I wish you the very best!

    Peace and Blessings
    Namaste
    Saysusie
    Look For The Good and Praise It!

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    I really believe we need to chip in and send Susie to medical school!
    Mari

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    Quote Originally Posted by Saysusie View Post
    Hi Peridot_Gem;
    I'm not sure if you meant ANA or anemia. I just thought I would check because ANA and anemia are two totally, unrelated results.
    ANA= Anti-nuclear antibodies. This literally means 'substance against the cell nucleus'. The nucleus is the 'headquarters' of the living cell, therefore the ANA can damage or destroy cells & tissues. Lupus is a disease that literally destroys healthy cells and tissues.
    95%-98% of patients with Lupus will have a positive ANA. However, there are people with a positive ANA who do not have Lupus. Conversely, there are people who have a negative ANA who do, in fact, have Lupus. Therefore a positive ANA test, on it's own, does not mean that person has lupus and a negative ANA, on its own, does not mean that a person does not have Lupus.
    Because of this, your doctor should look very carefully at the titer (number of times your blood sample had to be diluted) & the pattern of the ANA test. The titer shows how many times the technician had to mix fluid from the your blood to get a sample free of ANAs. Thus a titer of 1:640 shows a greater concentration of ANA than 1:320 or 1:160, since it took 640 dilutions of the plasma before ANA was no longer detected.


    The pattern of the ANA is studied by microscope. The technician examines a specially prepared slide that shows where antibodies attack the nucleus. Certain antibodies attack certain areas of the nucleus, producing four specific patterns.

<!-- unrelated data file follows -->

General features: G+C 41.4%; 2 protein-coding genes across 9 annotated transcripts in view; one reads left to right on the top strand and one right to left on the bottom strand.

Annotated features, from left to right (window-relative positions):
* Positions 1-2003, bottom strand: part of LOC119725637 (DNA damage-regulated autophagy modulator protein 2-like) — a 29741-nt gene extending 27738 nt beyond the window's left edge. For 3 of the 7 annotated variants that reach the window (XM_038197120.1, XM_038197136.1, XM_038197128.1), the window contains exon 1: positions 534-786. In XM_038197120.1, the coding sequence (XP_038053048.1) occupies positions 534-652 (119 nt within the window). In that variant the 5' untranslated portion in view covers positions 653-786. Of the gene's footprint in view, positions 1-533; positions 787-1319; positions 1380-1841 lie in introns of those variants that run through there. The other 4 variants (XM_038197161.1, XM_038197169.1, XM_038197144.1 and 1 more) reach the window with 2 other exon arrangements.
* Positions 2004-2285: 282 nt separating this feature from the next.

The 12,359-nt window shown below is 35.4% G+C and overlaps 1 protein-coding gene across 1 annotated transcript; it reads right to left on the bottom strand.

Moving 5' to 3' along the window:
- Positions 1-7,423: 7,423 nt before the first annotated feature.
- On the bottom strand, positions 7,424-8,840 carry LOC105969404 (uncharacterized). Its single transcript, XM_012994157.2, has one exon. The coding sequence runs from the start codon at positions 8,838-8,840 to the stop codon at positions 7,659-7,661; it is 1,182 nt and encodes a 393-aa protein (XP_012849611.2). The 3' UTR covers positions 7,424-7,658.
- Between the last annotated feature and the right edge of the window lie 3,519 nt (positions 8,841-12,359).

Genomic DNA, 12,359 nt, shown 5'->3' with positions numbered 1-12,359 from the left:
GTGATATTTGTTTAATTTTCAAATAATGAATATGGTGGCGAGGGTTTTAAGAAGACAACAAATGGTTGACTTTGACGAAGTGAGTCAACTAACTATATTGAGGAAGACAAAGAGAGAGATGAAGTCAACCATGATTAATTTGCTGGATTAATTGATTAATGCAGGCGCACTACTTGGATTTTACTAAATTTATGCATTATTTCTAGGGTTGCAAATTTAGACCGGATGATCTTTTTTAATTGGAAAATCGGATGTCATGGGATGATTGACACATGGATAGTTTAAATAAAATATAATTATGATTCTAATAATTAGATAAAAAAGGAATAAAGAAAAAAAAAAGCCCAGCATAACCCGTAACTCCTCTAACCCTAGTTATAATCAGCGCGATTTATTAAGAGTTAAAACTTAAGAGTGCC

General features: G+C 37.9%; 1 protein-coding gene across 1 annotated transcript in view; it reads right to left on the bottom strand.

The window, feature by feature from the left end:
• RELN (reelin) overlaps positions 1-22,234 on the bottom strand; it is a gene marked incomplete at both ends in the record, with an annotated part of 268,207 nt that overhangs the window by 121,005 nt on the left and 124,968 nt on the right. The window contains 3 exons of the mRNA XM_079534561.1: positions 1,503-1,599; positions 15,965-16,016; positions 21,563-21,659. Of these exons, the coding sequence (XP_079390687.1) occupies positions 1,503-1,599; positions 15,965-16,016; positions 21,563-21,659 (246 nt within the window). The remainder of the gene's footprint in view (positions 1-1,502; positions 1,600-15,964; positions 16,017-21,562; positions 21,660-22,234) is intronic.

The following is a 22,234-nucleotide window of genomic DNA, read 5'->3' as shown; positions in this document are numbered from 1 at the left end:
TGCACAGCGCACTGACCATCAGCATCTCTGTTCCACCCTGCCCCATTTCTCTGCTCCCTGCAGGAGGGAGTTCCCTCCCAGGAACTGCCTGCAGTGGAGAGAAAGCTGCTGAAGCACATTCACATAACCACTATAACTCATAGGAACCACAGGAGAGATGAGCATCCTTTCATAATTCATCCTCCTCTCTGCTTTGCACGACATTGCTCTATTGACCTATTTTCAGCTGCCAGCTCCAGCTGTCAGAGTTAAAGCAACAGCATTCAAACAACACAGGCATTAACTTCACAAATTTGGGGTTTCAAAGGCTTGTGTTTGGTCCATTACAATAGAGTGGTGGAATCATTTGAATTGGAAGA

1) The rim (peripheral) pattern is the most specific pattern for lupus, 2) while the homogeneous (diffuse) pattern is the most common pattern seen. The remaining patterns are the 3) speckled and 4) nucleolar patterns.

    it is important for your doctor to look at the pattern to decide which, if any, auto-immune disease is causing your symptoms and to start appropriate treatment.
    [COLOR=#737373 ! important][COLOR=#737373 ! important][/COLOR][/COLOR]Also, it is very important that you know that Lupus cannot be diagnosed or dismissed based purely upon the ANA results. There are many other tests that MUST be run in order to determine if you do or do not have Lupus. And, as I've mentioned, there are many, many people who definitely have Lupus with a continual negative ANA.

    Anemia = low hemoglobin or red blood cells. This has nothing to do with the nucleus of your cells(as does ANA).
    Anemia is the most common blood disorder in persons with Lupus. Normal red blood cells live only 120 days (about four months) and must constantly be produced by the bone marrow. The commonest explanation for anemia is reduced red cell production. This may be due to inflammation (a common symptom of Lupus); kidney problems (another common symptom of Lupus. Also, when the kidneys do not produce enough of the hormone, erythropoietin, that stimulates the marrow to make more red cells); iron deficiency (without which hemoglobin cannot be made—iron deficiency may result from menstrual bleeding or from intestinal bleeding due to non-steroidal anti-inflammatory drugs often used in Lupus treatment); or direct depression of the bone marrow by certain lupus drugs (such as azathioprine or cyclophosphamide). Intestinal bleeding can be obvious if the stool is red, maroon, or pitch black in color, but often bleeding is so slow and gradual that special stool tests are needed to detect it.


    So, it might be worth it for you to ask your doctor about running the other tests normally used to determine if Lupus is present. The results of ALL of these tests must be used, in conjunction with your symptoms, to determine if there is an auto-immune disease causing your symptoms and which one it might be (there are over 100). Those tests can include the following:
    1) Complete Blood Count (CBC)
    2) Urine tests (sometimes 24hr urine test)
    3) ANA

    4) Anti-DsNA..Antibodies to double-stranded DNA